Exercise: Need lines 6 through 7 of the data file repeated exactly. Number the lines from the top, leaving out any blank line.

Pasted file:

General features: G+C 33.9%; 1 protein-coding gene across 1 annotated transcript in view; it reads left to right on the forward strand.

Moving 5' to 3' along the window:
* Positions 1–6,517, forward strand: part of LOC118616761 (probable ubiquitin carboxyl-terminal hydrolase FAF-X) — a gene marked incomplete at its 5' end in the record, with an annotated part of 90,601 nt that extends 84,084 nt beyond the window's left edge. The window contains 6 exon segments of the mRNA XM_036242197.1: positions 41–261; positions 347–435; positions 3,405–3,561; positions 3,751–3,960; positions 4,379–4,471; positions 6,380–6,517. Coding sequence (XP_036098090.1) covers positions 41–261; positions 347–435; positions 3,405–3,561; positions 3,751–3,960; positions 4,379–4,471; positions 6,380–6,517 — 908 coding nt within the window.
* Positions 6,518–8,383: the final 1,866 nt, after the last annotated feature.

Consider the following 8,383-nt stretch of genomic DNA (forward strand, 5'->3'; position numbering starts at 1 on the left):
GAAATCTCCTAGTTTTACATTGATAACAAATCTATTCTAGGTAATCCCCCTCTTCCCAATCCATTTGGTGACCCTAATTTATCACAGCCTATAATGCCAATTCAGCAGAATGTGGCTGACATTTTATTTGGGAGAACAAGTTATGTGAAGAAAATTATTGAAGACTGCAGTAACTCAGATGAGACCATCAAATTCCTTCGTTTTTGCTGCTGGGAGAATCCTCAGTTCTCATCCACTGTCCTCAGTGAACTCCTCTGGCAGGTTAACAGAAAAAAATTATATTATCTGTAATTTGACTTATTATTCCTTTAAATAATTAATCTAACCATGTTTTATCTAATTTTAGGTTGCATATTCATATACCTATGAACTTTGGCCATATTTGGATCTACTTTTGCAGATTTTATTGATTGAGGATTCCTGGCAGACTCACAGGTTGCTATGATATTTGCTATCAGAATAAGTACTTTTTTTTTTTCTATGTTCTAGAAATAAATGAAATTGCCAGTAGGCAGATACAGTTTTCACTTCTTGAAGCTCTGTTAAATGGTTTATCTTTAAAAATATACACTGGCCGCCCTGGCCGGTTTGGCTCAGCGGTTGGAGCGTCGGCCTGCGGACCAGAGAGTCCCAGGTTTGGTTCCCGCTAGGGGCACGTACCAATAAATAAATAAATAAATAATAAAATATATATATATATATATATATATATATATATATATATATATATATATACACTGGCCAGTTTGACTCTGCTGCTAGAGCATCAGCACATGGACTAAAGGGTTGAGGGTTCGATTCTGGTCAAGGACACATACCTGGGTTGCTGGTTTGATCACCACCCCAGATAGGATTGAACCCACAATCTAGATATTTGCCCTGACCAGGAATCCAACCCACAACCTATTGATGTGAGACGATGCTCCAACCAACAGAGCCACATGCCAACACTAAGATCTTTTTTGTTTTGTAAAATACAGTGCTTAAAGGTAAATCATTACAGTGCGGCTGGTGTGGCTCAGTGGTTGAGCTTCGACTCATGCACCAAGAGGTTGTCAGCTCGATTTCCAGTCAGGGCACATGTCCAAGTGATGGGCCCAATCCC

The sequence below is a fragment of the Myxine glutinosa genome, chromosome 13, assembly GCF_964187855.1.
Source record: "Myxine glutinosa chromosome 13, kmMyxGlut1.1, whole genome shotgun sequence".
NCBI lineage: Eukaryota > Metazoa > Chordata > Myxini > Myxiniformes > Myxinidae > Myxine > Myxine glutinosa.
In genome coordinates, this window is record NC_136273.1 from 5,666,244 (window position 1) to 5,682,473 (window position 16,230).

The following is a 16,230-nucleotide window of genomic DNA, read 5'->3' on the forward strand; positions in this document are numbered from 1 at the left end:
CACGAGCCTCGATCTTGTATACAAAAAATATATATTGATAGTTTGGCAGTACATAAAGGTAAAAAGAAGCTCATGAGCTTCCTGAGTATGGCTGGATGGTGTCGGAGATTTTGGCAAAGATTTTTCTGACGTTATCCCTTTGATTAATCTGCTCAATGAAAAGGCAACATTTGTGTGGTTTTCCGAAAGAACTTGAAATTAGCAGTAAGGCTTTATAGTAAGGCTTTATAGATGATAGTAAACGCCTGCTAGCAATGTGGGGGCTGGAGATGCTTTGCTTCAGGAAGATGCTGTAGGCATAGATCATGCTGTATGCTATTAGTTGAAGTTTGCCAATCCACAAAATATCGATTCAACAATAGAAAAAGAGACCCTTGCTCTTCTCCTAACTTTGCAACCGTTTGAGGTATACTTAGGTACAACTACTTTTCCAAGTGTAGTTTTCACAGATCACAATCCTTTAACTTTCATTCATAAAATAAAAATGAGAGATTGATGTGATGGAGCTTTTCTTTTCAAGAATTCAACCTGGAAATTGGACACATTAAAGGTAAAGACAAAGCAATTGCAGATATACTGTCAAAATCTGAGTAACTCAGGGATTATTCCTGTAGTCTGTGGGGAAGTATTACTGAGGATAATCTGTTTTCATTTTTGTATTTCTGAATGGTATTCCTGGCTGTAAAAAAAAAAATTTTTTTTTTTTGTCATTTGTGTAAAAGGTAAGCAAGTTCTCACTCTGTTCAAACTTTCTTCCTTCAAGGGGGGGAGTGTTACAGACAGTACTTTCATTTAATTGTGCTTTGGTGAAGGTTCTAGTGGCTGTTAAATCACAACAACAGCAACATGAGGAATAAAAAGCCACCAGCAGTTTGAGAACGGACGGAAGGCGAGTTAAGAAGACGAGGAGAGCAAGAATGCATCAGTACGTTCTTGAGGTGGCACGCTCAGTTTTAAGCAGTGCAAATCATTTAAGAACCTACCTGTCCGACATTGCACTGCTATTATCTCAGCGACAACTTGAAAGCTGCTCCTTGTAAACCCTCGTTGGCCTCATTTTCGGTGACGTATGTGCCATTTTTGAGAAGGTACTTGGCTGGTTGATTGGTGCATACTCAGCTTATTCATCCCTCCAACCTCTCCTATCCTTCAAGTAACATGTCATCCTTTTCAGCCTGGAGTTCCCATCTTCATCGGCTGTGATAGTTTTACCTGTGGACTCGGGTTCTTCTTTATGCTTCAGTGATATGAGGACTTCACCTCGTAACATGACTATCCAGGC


GAAATCTCCTAGTTTTACATTGATAACAAATCTATTCTAGGTAATCCCCCTCTTCCCAATCCATTTGGTGACCCTAATTTATCACAGCCTATAATGCCAATTCAGCAGAATGTGGCTGACATTTTATTTGGGAGAACAAGTTATGTGAAGAAAATTATTGAAGACTGCAGTAACTCAGATGAGACCATCAAATTCCTTCGTTTTTGCTGCTGGGAGAATCCTCAGTTCTCATCCACTGTCCTCAGTGAACTCCTCTGGCAGGTTAACAGAAAAAAATTATATTATCTGTAATTTGACTTATTATTCCTTTAAATAATTAATCTAACCATGTTTTATCTAATTTTAGGTTGCATATTCATATACCTATGAACTTTGGCCATATTTGGATCTACTTTTGCAGATTTTATTGATTGAGGATTCCTGGCAGACTCACAGGTTGCTATGATATTTGCTATCAGAATAAGTACTTTTTTTTTTTCTATGTTCTAGAAATAAATGAAATTGCCAGTAGGCAGATACAGTTTTCACTTCTTGAAGCTCTGTTAAATGGTTTATCTTTAAAAATATACACTGGCCGCCCTGGCCGGTTTGGCTCAGCGGTTGGAGCGTCGGCCTGCGGACCAGAGAGTCCCAGGTTTGGTTCCCGCTAGGGGCACGTACCAATAAATAAATAAATAAATAATAAAATATATATATATATATATATATATATATATATATATATATATATATATACACTGGCCAGTTTGACTCTGCTGCTAGAGCATCAGCACATGGACTAAAGGGTTGAGGGTTCGATTCTGGTCAAGGACACATACCTGGGTTGCTGGTTTGATCACCACCCCAGATAGGATTGAACCCACAATCTAGATATTTGCCCTGACCAGGAATCCAACCCACAACCTATTGATGTGAGACGATGCTCCAACCAACAGAGCCACATGCCAACACTAAGATCTTTTTTGTTTTGTAAAATACAGTGCTTAAAGGTAAATCATTACAGTGCGGCTGGTGTGGCTCAGTGGTTGAGCTTCGACTCATGCACCAAGAGGTTGTCAGCTCGATTTCCAGTCAGGGCACATGTCCAAGTGATGGGCCCAATCCC

The sequence below is a fragment of the Myxine glutinosa genome, chromosome 13, assembly GCF_964187855.1.